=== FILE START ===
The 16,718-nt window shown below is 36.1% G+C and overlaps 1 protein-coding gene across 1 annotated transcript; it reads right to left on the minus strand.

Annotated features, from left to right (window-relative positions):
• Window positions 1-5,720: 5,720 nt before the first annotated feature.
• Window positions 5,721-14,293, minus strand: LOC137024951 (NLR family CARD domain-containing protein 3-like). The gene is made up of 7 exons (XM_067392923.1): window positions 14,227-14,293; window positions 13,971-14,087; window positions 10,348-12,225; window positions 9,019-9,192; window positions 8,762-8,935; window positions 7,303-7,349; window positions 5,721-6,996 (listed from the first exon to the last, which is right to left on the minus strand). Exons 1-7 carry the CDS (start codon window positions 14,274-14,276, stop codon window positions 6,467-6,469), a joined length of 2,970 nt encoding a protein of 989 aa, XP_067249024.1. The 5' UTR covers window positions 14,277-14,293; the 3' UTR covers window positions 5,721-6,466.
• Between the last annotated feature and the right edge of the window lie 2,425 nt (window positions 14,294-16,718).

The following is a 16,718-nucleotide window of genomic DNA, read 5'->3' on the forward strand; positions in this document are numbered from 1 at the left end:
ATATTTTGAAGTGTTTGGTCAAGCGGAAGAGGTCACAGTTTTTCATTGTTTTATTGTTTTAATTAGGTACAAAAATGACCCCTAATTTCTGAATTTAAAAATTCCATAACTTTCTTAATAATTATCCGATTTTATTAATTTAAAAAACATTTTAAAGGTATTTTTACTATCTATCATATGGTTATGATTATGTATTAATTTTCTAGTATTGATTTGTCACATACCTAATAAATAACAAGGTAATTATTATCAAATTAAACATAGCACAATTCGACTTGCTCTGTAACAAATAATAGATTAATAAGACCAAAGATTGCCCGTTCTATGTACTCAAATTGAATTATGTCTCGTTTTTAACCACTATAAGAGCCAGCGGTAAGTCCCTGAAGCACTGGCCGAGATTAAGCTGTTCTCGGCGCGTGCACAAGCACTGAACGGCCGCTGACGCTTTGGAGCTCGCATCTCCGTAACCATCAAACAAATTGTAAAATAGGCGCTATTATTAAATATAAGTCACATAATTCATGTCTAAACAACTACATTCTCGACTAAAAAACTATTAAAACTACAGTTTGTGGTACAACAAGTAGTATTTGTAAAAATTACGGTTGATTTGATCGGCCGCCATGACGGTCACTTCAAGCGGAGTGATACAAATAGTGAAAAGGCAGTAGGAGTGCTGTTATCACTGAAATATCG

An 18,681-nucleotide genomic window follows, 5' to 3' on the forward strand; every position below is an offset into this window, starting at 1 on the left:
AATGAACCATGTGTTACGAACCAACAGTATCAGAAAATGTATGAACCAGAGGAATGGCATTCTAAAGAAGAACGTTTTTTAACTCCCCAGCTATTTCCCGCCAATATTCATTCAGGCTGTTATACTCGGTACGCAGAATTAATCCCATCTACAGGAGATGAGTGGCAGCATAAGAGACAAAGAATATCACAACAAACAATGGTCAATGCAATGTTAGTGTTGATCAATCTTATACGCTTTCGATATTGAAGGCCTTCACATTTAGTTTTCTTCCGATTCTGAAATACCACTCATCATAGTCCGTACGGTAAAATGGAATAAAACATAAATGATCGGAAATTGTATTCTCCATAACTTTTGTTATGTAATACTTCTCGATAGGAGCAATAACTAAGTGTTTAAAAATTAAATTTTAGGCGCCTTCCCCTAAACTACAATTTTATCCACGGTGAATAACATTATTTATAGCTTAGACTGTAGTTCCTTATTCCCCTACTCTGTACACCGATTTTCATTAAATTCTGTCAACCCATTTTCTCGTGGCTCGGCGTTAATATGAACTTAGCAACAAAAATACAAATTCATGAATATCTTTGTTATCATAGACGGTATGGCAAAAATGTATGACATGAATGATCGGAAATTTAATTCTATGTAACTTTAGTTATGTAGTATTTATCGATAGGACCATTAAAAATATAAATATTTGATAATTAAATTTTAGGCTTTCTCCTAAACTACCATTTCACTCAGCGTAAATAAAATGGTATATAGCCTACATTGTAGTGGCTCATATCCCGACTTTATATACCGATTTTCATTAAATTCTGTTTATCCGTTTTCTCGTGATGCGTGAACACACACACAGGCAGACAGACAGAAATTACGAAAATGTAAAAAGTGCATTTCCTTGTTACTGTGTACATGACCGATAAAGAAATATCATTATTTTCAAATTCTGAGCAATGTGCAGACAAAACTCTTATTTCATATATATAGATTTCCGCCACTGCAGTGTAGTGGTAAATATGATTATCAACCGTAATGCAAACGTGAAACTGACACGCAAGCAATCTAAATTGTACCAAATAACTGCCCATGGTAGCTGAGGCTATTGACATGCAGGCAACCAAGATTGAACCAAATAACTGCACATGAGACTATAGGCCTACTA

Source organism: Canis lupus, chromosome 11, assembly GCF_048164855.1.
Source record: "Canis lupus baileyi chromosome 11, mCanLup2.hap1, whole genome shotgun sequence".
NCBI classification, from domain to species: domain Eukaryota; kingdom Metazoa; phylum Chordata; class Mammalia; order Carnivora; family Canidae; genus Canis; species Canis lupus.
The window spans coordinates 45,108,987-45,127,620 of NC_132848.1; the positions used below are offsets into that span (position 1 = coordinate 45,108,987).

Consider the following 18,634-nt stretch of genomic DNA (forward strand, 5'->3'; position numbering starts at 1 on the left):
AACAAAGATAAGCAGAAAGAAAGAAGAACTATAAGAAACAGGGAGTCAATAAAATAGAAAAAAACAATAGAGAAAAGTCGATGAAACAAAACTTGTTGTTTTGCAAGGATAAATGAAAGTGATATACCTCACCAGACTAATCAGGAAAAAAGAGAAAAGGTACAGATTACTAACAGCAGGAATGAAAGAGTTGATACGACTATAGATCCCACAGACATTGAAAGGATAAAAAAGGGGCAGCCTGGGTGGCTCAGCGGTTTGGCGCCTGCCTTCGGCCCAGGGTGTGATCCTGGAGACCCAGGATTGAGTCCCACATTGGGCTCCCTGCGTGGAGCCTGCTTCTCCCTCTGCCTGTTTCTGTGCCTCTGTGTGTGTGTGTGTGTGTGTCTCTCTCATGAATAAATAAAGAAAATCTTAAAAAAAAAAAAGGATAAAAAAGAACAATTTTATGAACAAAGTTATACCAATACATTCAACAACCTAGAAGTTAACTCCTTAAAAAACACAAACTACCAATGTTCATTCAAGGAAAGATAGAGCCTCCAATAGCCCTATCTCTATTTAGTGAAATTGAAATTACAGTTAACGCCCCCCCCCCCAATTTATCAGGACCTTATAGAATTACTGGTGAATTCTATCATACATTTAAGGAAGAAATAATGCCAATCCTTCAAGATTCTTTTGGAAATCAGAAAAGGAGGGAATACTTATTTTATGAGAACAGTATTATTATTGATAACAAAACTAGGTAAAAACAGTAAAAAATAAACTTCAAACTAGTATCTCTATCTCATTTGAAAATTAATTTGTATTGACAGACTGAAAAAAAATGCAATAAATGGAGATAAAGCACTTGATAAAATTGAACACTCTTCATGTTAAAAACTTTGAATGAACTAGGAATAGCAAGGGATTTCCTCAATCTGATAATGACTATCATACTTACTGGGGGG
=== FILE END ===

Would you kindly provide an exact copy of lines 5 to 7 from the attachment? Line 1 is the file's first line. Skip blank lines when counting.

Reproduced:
• Between the last annotated feature and the right edge of the window lie 2,425 nt (window positions 14,294-16,718).

The following is a 16,718-nucleotide window of genomic DNA, read 5'->3' on the forward strand; positions in this document are numbered from 1 at the left end:
ATATTTTGAAGTGTTTGGTCAAGCGGAAGAGGTCACAGTTTTTCATTGTTTTATTGTTTTAATTAGGTACAAAAATGACCCCTAATTTCTGAATTTAAAAATTCCATAACTTTCTTAATAATTATCCGATTTTATTAATTTAAAAAACATTTTAAAGGTATTTTTACTATCTATCATATGGTTATGATTATGTATTAATTTTCTAGTATTGATTTGTCACATACCTAATAAATAACAAGGTAATTATTATCAAATTAAACATAGCACAATTCGACTTGCTCTGTAACAAATAATAGATTAATAAGACCAAAGATTGCCCGTTCTATGTACTCAAATTGAATTATGTCTCGTTTTTAACCACTATAAGAGCCAGCGGTAAGTCCCTGAAGCACTGGCCGAGATTAAGCTGTTCTCGGCGCGTGCACAAGCACTGAACGGCCGCTGACGCTTTGGAGCTCGCATCTCCGTAACCATCAAACAAATTGTAAAATAGGCGCTATTATTAAATATAAGTCACATAATTCATGTCTAAACAACTACATTCTCGACTAAAAAACTATTAAAACTACAGTTTGTGGTACAACAAGTAGTATTTGTAAAAATTACGGTTGATTTGATCGGCCGCCATGACGGTCACTTCAAGCGGAGTGATACAAATAGTGAAAAGGCAGTAGGAGTGCTGTTATCACTGAAATATCG